The town of Orth wasn’t always around. It was built slowly over time, shortly after humans discovered a massive hole located on a remote island. That hole is known as the Abyss, and even calling it a “hole” in passing is doing it a major disservice. This pit is so incredibly deep and complex that, try as they might, no one in Orth has ever managed to see what, if anything, lies at the bottom of it. Even if they made it all the way down there, they definitely never made it back alive, but the fear of the unknown won’t keep plucky 12-year-old orphan Riko from gathering her gear and giving it her all.
Riko’s journey in Made in Abyss—based on the manga by Akihito Tsukushi—isn’t one she’ll be able to handle on her own. It’s also not something she decided to do on a daredevil whim. Despite the fact that she, along with other children her age, is known as a Red Whistle—the lowest level of aspiring Cave Raider—it’s not her training that takes her down to the depths. The impetus for her potential one-way excursion is a letter from her long-lost mother, who never returned from her last trip into the Abyss. All it takes is a simple request for Riko to make her move and she’s off in her mother’s expert White Whistle footsteps.
Thankfully, Riko recently met a new friend in the form of a mysterious robot boy named Reg. It seems he came from the Abyss himself, so the two venture forth in the face of almost certain death. This serves as the setup for a story full of very real danger. Made in Abyss doesn’t mess around, and the first half of the TV anime adaptation has been condensed into the first of two feature-length films, Made in Abyss: Journey’s Dawn.
Those who have seen director Masayuki Kojima’s take on the series, lovingly produced by anime studio Kinema Citrus, will know exactly what to expect in this first movie. There are some immediate differences, though, with new cuts interspersed to flesh out the narrative. The new opening, for instance, does a more thorough job of setting the stage for the audience, taking a few moments to expound upon the Abyss and the people of Orth who have taken it upon themselves to tackle it and seek out its tempting treasures.
Clocking in at just under two hours, Made in Abyss: Journey’s Dawn does exactly what the title suggests. It introduces Riko and Reg, takes them out of their daily life at the orphanage, and thrusts them into a perilous situation for which they couldn’t possibly be fully prepared. Riko mostly gets by through sheer determination and a little help from her somewhat shrouded past, and Reg’s laser blasting, rope-like rocket arms prove invaluable when it comes to their descent and long-term survival. Even a couple years after the series’ debut, the attention to detail in the environments and Kinema Citrus’ top-notch animation wrap this all in a tight package that further enhances the thrills to be found in the deep.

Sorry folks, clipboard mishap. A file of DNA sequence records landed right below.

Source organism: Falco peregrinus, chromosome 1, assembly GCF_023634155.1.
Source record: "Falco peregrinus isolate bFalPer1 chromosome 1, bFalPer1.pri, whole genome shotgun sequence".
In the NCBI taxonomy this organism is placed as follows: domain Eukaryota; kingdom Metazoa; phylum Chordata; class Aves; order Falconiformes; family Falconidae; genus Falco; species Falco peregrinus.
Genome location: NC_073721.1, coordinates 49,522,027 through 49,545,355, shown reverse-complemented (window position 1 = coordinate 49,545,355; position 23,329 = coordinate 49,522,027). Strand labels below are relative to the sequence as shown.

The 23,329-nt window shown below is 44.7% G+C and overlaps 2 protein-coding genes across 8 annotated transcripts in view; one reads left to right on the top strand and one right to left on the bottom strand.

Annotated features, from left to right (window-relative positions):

With all that goes down in this first movie, it’s still just scratching the surface of what Made in Abyss has to offer. Tsukushi’s series gets dark, which is something Kojima and his staff aren’t terribly afraid to explore. Journey’s Dawn showcases a few moments that hint at the more torturous aspects of the story, but it could still end up blindsiding those unfamiliar with the source material. Despite the fact that you’ll see a Cave Raider being eaten alive by a giant Corpse-Weeper—which ends up being a trick to lure Riko and Reg into view so the entire flock can swoop in for the kill—the true darkness of the series is what happens to its main characters.
In other words, if some little kids end up waltzing into Made in Abyss: Journey’s Dawn, I wouldn’t recommend they make a return trip for the sequel. As for everyone else, this is definitely an adventure worth seeing on the big screen. The world of the Abyss is fascinating, as is its ever-expanding bestiary, but it’s the stars of the show that act as the beating heart behind it all. I’m ready to see how they turn the second half of the TV series into a movie, and watching Journey’s Dawn has me even more excited to see what’s in store for the sequel that lies beyond these compilation projects.